Facebook’s forthcoming Android announcement on April 4, whatever it may be, is an indication of one thing: For all its successes on the Web, the company’s mobile future is far less certain.
We don’t really know what Facebook is going to unveil on Thursday, but there are some things we do know, and they are true today, Thursday, and after Thursday:
- Facebook’s livelihood depends on mobile.
- Mobile has many and different competitors for Facebook—some with worrisomely large user bases.
- Making “Poke” apps ain’t cutting it.
That’s not to say that Facebook’s in peril; it just has a harder road ahead of it. Think of it this way: If I say “social network” to you, you’re likely to say “Facebook.” Yes, some of you will say Twitter, or Tumblr, but it’s a comparatively smaller crowd.
On mobile, things are different—and we know this. Facebook’s efforts to reorient itself toward mobile are well established. The company has taken a mobile-first approach, which has led to such apps as Messenger, Camera, and the not-awesome Poke as well as the purchase of Instagram. But the mobile field is far more competitive when it comes to messaging and communication. Facebook’s Messenger has amassed tens of millions of users, but independent chat apps such as Whatsapp and WeChat have users in the hundreds of millions. “There are nine [social] services with more than a hundred million users each,” says Benedict Evans of Enders Analysis. “And at least another 20 with more than a million users each.”
Here’s another word-association game: Have you heard of Kik? I’m guessing most of you haven’t, because I didn’t until Evans mentioned it to me (after we spoke, he wrote more about Kik—and Facebook, and mobile—on his blog; you should check it out) . And yet Kik, another social-chat app, has something like 30 million users and is adding them at a rate of 100,000 a day.
That has to keep Facebook up at night. There are tens of these little and not-so little competitors, and any one of them can break out at any moment. “On the desktop, no one’s going to do a better Facebook than Facebook,” says Evans. “But on mobile, that question is wide open.”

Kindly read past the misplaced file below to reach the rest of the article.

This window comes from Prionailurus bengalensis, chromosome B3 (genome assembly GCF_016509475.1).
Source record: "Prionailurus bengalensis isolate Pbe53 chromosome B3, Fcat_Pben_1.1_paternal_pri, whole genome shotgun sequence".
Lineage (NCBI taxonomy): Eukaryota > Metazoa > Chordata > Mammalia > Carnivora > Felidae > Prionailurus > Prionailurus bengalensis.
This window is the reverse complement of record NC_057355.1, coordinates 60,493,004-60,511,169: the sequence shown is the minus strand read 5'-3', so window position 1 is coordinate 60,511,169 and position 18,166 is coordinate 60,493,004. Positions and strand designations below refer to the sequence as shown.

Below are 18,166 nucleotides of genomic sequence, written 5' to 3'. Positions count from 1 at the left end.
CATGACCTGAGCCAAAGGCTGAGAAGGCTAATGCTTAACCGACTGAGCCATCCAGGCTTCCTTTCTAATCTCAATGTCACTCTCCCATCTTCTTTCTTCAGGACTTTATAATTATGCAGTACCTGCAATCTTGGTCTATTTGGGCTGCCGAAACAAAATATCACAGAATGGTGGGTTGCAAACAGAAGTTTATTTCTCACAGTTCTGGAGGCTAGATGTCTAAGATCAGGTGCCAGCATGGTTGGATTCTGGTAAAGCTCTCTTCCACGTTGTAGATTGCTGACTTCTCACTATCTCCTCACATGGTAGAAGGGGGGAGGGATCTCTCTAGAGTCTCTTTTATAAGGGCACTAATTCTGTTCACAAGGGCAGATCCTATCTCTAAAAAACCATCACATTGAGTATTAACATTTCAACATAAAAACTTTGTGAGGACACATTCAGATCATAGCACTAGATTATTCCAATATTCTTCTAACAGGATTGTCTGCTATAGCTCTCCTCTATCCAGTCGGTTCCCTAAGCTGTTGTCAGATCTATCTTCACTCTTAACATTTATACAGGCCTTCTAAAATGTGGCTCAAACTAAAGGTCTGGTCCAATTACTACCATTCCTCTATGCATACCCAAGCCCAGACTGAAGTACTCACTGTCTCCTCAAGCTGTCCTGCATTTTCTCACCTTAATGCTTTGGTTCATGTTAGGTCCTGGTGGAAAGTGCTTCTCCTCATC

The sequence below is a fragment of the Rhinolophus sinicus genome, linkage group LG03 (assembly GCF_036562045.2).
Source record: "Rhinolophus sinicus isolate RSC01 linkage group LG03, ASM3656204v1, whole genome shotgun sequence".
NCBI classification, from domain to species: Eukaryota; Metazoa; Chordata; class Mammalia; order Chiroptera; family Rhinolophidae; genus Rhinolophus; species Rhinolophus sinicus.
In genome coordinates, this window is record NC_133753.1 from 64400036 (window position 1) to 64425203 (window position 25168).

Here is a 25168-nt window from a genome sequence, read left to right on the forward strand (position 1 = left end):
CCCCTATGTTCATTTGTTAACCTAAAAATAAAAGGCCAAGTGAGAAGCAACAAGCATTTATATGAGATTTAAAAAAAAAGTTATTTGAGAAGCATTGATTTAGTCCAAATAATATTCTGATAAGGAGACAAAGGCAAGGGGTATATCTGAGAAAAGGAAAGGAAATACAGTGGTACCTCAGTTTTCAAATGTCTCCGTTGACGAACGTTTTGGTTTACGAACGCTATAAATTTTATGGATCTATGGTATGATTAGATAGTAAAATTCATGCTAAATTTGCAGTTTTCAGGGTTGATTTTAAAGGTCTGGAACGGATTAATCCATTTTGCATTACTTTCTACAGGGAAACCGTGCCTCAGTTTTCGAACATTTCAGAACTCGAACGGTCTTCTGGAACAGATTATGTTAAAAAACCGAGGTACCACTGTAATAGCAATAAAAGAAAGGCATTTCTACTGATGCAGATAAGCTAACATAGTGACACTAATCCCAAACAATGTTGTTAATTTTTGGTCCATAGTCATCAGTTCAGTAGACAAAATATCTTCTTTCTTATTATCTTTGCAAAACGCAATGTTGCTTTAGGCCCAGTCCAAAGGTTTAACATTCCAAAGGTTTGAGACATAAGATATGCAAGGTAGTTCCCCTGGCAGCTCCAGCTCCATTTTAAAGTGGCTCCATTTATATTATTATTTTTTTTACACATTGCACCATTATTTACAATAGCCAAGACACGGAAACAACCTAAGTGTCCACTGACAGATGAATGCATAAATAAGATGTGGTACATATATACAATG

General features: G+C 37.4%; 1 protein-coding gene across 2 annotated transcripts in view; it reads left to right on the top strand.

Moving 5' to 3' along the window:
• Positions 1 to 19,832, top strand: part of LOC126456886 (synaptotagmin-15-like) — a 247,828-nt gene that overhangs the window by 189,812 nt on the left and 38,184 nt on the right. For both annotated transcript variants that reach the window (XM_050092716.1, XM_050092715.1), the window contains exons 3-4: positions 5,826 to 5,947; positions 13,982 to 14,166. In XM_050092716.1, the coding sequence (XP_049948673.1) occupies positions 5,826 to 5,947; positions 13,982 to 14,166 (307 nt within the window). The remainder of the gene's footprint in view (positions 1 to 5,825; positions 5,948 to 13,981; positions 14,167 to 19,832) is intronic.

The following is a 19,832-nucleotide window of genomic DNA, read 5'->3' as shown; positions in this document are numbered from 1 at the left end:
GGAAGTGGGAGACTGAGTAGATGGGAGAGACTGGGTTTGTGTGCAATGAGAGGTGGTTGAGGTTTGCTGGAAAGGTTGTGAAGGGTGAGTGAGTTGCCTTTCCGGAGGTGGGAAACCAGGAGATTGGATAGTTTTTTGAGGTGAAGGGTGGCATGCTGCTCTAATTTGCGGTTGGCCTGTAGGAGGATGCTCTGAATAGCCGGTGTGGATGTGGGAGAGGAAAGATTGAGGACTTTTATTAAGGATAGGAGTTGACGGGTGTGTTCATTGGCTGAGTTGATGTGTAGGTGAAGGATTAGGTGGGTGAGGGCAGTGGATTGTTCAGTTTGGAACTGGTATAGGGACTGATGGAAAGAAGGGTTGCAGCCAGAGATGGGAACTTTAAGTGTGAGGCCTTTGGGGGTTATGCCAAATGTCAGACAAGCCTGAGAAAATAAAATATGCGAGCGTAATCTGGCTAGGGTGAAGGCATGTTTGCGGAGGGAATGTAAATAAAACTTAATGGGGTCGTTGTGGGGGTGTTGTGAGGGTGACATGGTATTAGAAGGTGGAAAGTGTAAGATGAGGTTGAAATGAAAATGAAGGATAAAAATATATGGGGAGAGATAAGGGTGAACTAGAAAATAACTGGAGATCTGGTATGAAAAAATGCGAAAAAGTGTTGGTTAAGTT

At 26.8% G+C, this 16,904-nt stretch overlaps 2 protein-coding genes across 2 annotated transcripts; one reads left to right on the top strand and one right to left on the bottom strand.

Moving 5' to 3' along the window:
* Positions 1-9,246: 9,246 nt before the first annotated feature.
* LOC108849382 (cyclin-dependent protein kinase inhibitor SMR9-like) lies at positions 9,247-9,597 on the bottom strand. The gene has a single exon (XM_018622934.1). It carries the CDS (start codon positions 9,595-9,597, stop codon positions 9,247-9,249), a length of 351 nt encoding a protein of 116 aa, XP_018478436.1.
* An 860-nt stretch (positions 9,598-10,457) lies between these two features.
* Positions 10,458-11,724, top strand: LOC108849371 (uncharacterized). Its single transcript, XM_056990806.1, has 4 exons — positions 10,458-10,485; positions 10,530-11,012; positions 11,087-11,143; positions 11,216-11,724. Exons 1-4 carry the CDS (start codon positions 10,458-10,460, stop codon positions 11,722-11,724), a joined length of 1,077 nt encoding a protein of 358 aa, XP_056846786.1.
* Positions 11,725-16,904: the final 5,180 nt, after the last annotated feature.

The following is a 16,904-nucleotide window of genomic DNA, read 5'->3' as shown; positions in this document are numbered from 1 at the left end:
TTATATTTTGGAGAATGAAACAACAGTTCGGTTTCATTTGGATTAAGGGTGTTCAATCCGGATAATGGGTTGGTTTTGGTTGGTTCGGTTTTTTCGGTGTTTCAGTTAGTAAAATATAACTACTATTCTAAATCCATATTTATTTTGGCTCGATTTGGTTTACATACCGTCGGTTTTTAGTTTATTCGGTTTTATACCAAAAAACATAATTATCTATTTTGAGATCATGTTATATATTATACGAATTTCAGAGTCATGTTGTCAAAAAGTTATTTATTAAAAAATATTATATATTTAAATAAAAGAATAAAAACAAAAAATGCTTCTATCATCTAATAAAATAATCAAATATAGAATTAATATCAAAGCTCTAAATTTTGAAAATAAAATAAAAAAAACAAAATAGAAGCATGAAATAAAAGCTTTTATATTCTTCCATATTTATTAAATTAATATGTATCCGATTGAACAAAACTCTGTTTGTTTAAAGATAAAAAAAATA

So what do you do? Maybe you hook up with a manufacturer to develop a phone. Maybe that manufacturer is HTC, as many have reported. No doubt Facebook would like to offer its users a richer mobile experience (that’s French for “take over more phone functions such as the address book, SMS, camera uploading, etc.”). And if HTC wants to be a “lead partner” with that experience preloaded, why not? But some industry watchers wonder why Facebook would limit the better experience to only one phone? Why not offer that to as many people as possible?
Analysts such as Evans and Horace Dediu of Asymco suspect that Facebook will have some kind of Android superapp, one that will break out of the traditional app shell and do such things as make your phone’s home screen your Facebook home page. Because Android is open source, Facebook can “fork” it—make deeper changes to the OS than just run an app on it—just as Amazon did when it forked Android to create the Kindle Fire’s OS. “If Facebook wants to do some deep integration, they might need the cooperation of device makers to install this new layer of software,” writes Dediu in an e-mail.
This is not something you can do on Apple’s iOS, of course. Apple has allowed Facebook some integration with sharing features, but it’s entirely up to Apple to decide what Facebook can and cannot do on its OS. Android, on the other hand, is down for whatever.
Dediu says an app would make far more sense than a truly exclusive device. He bases his conclusion on a not-terribly close reading of Facebook’s invitation to its Thursday event. “By reading the announcement, it’s pretty obvious to me that it’s not a phone,” he wrote. “It’s a ‘home on Android,’ which implies an app. Had it been a phone, it would not likely be touting the use of their largest competitor’s trademark.”